is a permanently bold-face, all-caps, household name, even without his recent prominence in the news due to dying on December 26th
Far less prominent is the name Oliver Sipple
, who at most will remain a footnote in history. Without Sipple's intervention
, however, Ford would not have seen the end of 1975, rather than the ripe old age of 93. Nor, I imagine, would Sipple
have wanted even this footnote in history.Sipple's
story is sometimes used as an example in journalism ethics classes. On September 22, 1975, President Ford was leaving the Saint Francis Hotel in San Francisco, before a crowd of about 3,000 onlookers who had turned out to see the President. In the crowd was Oliver Sipple
, former U.S. Marine and Vietnam veteran, who as he watched the scene, saw a woman near him pull out a .38 pistol and aim it at Ford.Sipple
lunged at the woman's arm just as she pulled the trigger — in the above photo, Ford is seen reacting to the sound of the pistol shot. The shot missed, and the woman, Sarah Jane Moore, was arrested (she is still in jail serving life in California); police and secret service personnel immediately acclaimed Sipple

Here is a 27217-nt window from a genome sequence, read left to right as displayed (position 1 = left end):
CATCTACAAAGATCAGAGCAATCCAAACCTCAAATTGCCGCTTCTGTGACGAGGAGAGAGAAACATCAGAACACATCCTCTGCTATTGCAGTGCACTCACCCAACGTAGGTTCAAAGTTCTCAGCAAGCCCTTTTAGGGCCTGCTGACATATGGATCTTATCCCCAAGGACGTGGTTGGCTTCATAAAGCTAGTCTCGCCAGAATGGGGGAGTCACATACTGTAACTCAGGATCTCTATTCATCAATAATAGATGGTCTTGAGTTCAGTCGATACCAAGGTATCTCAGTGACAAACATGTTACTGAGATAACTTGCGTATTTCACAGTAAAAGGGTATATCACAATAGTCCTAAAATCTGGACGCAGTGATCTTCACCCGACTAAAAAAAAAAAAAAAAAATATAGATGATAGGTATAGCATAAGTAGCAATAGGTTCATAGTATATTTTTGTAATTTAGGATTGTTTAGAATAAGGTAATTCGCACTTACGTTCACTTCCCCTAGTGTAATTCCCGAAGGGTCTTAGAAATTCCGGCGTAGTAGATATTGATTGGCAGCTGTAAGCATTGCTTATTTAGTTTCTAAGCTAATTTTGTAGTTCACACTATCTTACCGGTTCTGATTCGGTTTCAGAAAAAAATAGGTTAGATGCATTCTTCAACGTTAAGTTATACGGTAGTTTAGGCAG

as the hero who had saved the President.
The instant hero became an instant victim as well. Sipple
was horrified by the attention, not least because he was gay and was barely out of the closet, even in San Francisco, and none of his family knew of his orientation. He asked reporters who thronged around him not to mention that he was gay, but soon gay politician Harvey Milk, called Sipple
a "gay hero" and said his act "will help break the stereotype of homosexuals."
A newspaper in Sipple's
home state of Michigan carried the unwelcome news to his parents, and they immediately disowned him. When he called home, they hung up. In 1979, when his mother died, his father did not bother to contact Sipple
to let him know.Sipple
turned to drink. On February 2, 1989, he was found dead in his bed, at the age of forty-seven. At least former President Ford sent a letter to Sipple's
few remaining friends, acknowledging his role in saving his life, and mourning his passing.